ALEPPO, Syria (Reuters) - As the Syrian civil war got under way, a former electrician who calls himself Sheikh Omar built up a brigade of rebel fighters. In two years of struggle against President Bashar al-Assad, they came to number 2,000 men, he said, here in the northern city of Aleppo. Then, virtually overnight, they collapsed.
Omar's group, Ghurabaa al-Sham, wasn't defeated by the government. It was dismantled by a rival band of revolutionaries - hardline Islamists.
The Islamists moved against them at the beginning of May. After three days of sporadic clashes Omar's more moderate fighters, accused by the Islamists of looting, caved in and dispersed, according to local residents. Omar said the end came swiftly.
The Islamists confiscated the brigade's weapons, ammunition and cars, Omar said. "They considered this war loot. Maybe they think we are competitors," he said. "We have no idea about their goals. What we have built in two years disappeared in a single day."
The group was effectively marginalized in the struggle to overthrow Syria's President Bashar al-Assad. Around 100 fighters are all that remain of his force, Omar said.
It's a pattern repeated elsewhere in the country. During a 10-day journey through rebel-held territory in Syria, Reuters journalists found that radical Islamist units are sidelining more moderate groups that do not share the Islamists' goal of establishing a supreme religious leadership in the country.
The moderates, often underfunded, fragmented and chaotic, appear no match for Islamist units, which include fighters from organizations designated "terrorist" by the United States.
The Islamist ascendancy has amplified the sectarian nature of the war between Sunni Muslim rebels and the Shi'ite supporters of Assad. It also presents a barrier to the original democratic aims of the revolt and calls into question whether the United States, which announced practical support for the rebels last week, can ensure supplies of weapons go only to groups friendly to the West.
World powers fear weapons could reach hardline Islamist groups that wish to create an Islamic mini-state within a crescent of rebel-held territory from the Mediterranean in the west to the desert border with Iraq.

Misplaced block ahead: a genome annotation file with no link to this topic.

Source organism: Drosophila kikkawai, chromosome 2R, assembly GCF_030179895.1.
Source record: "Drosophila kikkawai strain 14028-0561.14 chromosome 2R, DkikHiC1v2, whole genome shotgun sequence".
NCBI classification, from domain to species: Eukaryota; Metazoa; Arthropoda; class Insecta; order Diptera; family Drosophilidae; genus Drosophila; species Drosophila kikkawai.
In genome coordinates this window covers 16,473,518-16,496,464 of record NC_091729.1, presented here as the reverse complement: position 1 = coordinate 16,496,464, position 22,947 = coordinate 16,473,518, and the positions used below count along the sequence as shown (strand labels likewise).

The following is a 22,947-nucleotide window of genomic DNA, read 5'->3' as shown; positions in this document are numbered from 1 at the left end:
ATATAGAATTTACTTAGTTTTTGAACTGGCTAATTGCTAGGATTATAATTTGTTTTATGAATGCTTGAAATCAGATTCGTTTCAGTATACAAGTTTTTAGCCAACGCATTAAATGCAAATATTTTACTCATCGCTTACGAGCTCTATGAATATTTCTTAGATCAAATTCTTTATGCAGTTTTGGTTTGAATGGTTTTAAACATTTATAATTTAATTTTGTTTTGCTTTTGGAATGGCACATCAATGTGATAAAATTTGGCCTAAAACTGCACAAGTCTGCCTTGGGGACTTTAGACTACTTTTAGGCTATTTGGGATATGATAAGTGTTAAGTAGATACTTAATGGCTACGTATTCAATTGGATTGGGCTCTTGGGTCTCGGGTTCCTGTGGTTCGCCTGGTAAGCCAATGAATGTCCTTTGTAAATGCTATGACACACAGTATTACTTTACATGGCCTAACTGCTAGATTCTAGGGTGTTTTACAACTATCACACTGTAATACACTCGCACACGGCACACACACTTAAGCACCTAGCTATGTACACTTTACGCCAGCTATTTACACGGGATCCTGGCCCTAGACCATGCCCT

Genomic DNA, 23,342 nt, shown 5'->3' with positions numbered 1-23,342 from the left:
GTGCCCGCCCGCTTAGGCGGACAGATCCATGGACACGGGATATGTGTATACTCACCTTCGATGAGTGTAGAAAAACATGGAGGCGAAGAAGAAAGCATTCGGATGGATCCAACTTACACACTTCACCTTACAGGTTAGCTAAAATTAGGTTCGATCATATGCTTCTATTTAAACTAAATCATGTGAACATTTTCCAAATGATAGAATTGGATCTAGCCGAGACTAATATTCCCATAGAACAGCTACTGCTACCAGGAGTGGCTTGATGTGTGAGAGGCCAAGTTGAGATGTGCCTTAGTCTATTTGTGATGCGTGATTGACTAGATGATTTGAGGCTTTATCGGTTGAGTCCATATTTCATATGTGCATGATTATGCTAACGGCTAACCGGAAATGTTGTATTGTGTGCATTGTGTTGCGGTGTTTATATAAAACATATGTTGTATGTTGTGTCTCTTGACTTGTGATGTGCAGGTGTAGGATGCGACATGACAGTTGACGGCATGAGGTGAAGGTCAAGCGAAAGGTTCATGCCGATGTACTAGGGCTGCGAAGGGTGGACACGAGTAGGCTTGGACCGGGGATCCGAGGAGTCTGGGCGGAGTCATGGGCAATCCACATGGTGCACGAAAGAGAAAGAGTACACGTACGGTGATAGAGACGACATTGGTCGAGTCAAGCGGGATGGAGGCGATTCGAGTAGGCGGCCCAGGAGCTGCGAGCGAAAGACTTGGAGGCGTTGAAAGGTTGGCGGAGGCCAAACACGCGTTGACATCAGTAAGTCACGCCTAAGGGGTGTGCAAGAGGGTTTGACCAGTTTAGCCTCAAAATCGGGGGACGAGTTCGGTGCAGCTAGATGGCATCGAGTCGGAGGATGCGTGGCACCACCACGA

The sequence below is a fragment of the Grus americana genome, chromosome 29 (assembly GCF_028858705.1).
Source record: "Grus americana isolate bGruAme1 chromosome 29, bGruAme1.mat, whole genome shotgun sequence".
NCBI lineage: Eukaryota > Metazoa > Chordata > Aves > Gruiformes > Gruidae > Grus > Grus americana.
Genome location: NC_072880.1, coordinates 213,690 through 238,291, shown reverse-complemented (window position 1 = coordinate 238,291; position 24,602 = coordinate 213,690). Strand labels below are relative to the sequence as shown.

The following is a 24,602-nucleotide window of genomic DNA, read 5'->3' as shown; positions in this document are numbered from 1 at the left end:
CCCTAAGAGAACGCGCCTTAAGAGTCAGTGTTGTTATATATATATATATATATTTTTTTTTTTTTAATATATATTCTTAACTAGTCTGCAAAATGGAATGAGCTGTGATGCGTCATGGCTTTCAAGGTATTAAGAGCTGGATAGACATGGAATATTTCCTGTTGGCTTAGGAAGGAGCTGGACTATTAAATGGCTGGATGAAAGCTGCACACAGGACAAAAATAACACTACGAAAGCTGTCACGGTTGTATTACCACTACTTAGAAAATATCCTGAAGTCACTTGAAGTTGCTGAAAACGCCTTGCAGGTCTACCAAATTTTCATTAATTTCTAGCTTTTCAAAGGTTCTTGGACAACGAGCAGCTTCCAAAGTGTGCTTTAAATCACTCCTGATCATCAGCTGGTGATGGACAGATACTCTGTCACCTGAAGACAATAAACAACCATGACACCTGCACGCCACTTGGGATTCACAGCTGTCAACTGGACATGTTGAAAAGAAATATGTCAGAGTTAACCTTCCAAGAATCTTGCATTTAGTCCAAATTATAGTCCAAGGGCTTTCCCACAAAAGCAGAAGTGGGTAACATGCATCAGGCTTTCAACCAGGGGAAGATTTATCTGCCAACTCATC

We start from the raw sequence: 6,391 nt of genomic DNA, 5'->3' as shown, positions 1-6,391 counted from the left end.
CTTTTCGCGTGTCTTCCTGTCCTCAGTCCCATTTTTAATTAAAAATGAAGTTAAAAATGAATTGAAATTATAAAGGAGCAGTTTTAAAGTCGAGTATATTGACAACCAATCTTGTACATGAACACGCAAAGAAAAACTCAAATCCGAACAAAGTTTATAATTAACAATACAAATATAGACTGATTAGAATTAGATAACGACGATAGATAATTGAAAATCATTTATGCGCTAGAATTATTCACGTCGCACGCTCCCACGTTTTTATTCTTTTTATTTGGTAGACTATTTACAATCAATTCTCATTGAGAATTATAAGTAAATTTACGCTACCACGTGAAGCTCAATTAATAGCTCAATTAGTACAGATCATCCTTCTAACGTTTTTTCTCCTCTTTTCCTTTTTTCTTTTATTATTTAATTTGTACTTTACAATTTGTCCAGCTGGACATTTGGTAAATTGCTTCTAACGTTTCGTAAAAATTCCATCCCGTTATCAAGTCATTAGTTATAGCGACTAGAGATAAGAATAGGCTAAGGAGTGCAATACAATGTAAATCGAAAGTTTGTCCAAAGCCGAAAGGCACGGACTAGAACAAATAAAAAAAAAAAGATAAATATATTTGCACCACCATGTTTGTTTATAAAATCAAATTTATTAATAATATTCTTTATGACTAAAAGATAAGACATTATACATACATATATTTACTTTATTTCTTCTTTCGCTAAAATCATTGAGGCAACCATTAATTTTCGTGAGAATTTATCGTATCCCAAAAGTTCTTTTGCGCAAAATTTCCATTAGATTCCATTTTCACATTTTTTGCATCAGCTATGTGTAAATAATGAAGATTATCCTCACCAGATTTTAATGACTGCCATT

That prospect is also alarming for many in Syria, from minority Christians, Alawites and Shi'ites to tolerant Sunni Muslims, who are concerned that this alliance would try to impose Taliban-style rule.
REPROBATES AND OUTLAWS
Syria's war began with peaceful protests against Assad in March 2011 and turned into an armed rebellion a few months later following a deadly crackdown. Most of the rebel groups in Syria were formed locally and have little coordination with others. The country is dotted with bands made up of army defectors, farmers, engineers and even former criminals.
Many pledge allegiance to the notion of a unified Free Syrian Army (FSA). But on the ground there is little evidence to suggest the FSA actually exists as a body at all.
Sheikh Omar told the story of his brigade while sitting in a cramped room at his headquarters, a small one-storey building surrounded by olive tree fields in Aleppo province. Wrapped around his chest he wore a leather bandolier that held two pistols, grips pointing outwards, ready to be drawn by crossing his arms.
He said he was from a poor background in rural Aleppo province. When he and a handful of others had started a rebel group to oppose Assad, fear had made it hard to recruit. The rich and law-abiding were scared. Only outlaws and reprobates would join him at first.
"We were looking for good people. But who was willing to work for me and help me? Those who used to go to bars, to fight with people and steal. Those are the people who allied with me and fought against the regime." As he spoke some of his remaining fighters tried to interject; he silenced them, saying he wanted to be honest.
Much more at link: http://www.reuters.com/article/2013/06/19/us-syria-rebels-islamists-specialreport-idUSBRE95I0BC20130619